Fatigued?

Low iron could be part of the root cause of your fatigue. It could be a matter of absorption, health of the red blood cell, or compounding factors like thyroid, poor sleep, and related heart issues. ™There is preliminary evidence that iron supplementation might improve unexplained fatigue in non-anemic women. Low iron is one of the top reasons for fatigue, but it is not the only reason. Dr. Laura M. Brown ND can help you dig into the root cause of your fatigue.

Get help now.

Who is at Risk?

  • menstruating women
  • vegan and vegetarians
  • high performance athletes
  • those with Celiac, gluten sensitivity, Crohn’s or colitis
  • long term use of proton pump inhibitors
  • H.Pylori infection
  • internal bleeding of any kind

Food Sources of Iron

™Food Sources: meats of all kinds, liver and organ meats (animal sources best absorbed), kelp, legumes, tofu, whole grains, molasses, nuts and seeds, wheat, millet, dark leafy greens, sardines, prune juice and oysters.

Iron Absorption

Iron absorption depends on proper stomach acid and the ability for the gastrointestinal (GI) tract to absorb. The body will only absorb what iron it needs, and pass the rest along in the stool. Animal based heme (iron) is best absorbed. Vegetable based iron sources are absorbed at a fraction of animal based sources. If there are stomach acid issues, like an H.Pylori infection or prolonged use of Proton Pump Inhibitors (PPI’s), or issues with the GI lining like in Celiac, Crohn’s or Colitis, then absorption of iron and other vital nutrients may be impaired.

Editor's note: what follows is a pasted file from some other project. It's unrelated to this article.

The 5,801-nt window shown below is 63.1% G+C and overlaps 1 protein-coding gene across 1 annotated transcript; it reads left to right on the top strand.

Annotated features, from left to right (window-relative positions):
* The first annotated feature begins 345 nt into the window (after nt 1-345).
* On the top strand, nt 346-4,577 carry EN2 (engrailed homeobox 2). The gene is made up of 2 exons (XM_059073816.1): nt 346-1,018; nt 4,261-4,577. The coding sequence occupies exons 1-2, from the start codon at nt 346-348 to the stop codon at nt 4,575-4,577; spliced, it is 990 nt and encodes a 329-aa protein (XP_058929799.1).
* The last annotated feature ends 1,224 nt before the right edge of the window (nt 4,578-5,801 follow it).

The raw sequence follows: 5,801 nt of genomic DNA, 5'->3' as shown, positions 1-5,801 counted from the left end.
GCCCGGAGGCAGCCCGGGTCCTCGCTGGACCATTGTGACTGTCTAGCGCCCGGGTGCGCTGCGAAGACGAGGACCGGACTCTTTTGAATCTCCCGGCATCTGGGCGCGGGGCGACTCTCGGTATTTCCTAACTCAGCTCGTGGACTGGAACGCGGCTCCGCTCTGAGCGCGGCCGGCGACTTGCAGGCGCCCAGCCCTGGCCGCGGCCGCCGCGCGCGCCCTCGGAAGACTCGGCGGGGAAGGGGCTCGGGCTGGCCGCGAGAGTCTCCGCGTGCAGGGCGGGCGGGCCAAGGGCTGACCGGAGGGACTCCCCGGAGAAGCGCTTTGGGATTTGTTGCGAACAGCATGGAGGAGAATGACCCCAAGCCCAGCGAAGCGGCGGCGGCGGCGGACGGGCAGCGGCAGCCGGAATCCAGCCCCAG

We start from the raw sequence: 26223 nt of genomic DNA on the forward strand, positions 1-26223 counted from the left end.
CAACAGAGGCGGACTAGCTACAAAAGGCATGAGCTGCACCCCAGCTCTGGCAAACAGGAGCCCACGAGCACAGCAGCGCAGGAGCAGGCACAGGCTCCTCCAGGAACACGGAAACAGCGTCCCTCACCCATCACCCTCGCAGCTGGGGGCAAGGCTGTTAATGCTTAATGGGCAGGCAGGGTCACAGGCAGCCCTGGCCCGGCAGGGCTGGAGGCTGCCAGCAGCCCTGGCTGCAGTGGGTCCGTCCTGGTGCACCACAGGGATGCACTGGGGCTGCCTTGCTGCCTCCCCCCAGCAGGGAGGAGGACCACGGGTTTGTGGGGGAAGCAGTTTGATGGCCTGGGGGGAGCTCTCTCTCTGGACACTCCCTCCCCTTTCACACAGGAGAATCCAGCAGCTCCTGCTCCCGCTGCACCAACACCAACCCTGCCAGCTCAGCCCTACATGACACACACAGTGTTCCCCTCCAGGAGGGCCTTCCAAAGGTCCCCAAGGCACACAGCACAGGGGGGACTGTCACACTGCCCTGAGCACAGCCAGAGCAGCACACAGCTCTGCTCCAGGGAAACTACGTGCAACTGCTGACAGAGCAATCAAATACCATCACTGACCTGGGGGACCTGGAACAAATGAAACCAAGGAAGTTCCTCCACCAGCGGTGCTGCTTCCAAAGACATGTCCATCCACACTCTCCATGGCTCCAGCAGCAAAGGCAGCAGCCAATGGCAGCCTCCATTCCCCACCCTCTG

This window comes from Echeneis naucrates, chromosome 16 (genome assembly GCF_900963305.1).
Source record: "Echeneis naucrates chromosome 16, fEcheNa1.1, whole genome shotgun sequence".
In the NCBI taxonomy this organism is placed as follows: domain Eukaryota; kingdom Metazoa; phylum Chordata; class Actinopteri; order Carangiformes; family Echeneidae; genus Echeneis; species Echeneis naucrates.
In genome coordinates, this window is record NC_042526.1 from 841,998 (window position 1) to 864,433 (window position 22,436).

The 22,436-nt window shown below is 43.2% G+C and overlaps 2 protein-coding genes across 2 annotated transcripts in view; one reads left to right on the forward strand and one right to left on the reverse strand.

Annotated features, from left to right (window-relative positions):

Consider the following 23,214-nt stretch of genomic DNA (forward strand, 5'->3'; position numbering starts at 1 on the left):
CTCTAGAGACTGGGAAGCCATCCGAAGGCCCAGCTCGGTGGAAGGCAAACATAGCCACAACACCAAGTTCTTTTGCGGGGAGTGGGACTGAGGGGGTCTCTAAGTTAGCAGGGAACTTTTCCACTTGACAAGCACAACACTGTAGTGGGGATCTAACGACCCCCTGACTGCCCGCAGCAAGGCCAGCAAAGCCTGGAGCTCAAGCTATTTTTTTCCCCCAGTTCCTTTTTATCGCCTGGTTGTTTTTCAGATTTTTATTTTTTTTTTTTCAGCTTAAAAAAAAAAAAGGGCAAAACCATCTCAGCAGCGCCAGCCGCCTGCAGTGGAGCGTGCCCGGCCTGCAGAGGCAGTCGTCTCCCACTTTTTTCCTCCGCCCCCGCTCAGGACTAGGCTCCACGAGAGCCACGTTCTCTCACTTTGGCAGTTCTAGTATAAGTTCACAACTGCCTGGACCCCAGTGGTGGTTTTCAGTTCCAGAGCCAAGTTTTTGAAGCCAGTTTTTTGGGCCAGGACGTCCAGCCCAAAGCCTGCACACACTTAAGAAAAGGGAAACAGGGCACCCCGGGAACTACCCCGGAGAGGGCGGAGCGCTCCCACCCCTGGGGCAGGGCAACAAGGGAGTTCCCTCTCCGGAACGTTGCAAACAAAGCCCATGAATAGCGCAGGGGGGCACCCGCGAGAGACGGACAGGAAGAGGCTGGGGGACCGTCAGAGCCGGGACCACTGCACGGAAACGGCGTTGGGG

Your iron could be low if you have these symptoms:

™Fatigue, weakness

™Dizziness, especially on rising quickly

™Shortness of breath on exertion, chest pain

™Headache

™Coldness in your hands and feet

™Pale skin, tongue, conjunctiva

™Brittle nails

™Swelling or sore tongue, cracks at side mouth

™Enlarged spleen, frequent infections

Why do I feel this way?

™Iron is also a cofactor in the synthesis of neurotransmitters such as dopamine, norepinephrine, and serotonin. This is why low iron has the potential to contribute to low mood.

Iron deficiency may affect selenium absorption, which could then affect thyroid hormone production. Low thyroid function can can contribute to a state of fatigue.

™Iron deficiency can also cause restless legs, contributing to poor sleep, which means less healing in sleep, more hormonal imbalance and compounded issues of fatigue.

If you don’t have enough hemoglobin-carrying red blood cells, your heart has to work harder to move oxygen-rich blood through your body. This can lead to arrhythmias, murmur, enlarged heart, or even heart failure.

Iron is used to make the hemoglobin complex on the red blood cells.

™If your red blood cells are breaking down or not enough are made, you will not have the ability to use the iron to make the hemoglobin.

™There are four “parking spots” for Oxygen and carbon dioxide on your red blood cells – this is the iron binding capacity or “TIBC” you see on your blood work.

™When the TIBC is high you iron might be low.

Sometimes serum iron is fine but the ferritin is high. The body squirrels away iron when there is an infection. This is because virus and bacteria use iron to help replicate. What a smart body we have!  Inflammatory factors of infection and low iron contributes to fatigue.

 

Diagnosing Low Iron

Clinical presentation (your signs and symptoms) are the first clue to low iron. A simple blood test including a CBC and Iron Panel will help dig into the root cause of your fatigue. Further exploration and tests may be required to diagnose other contributing factors of health as mentioned above. A naturopathic doctor is always on the look out for the true root cause of your health concerns.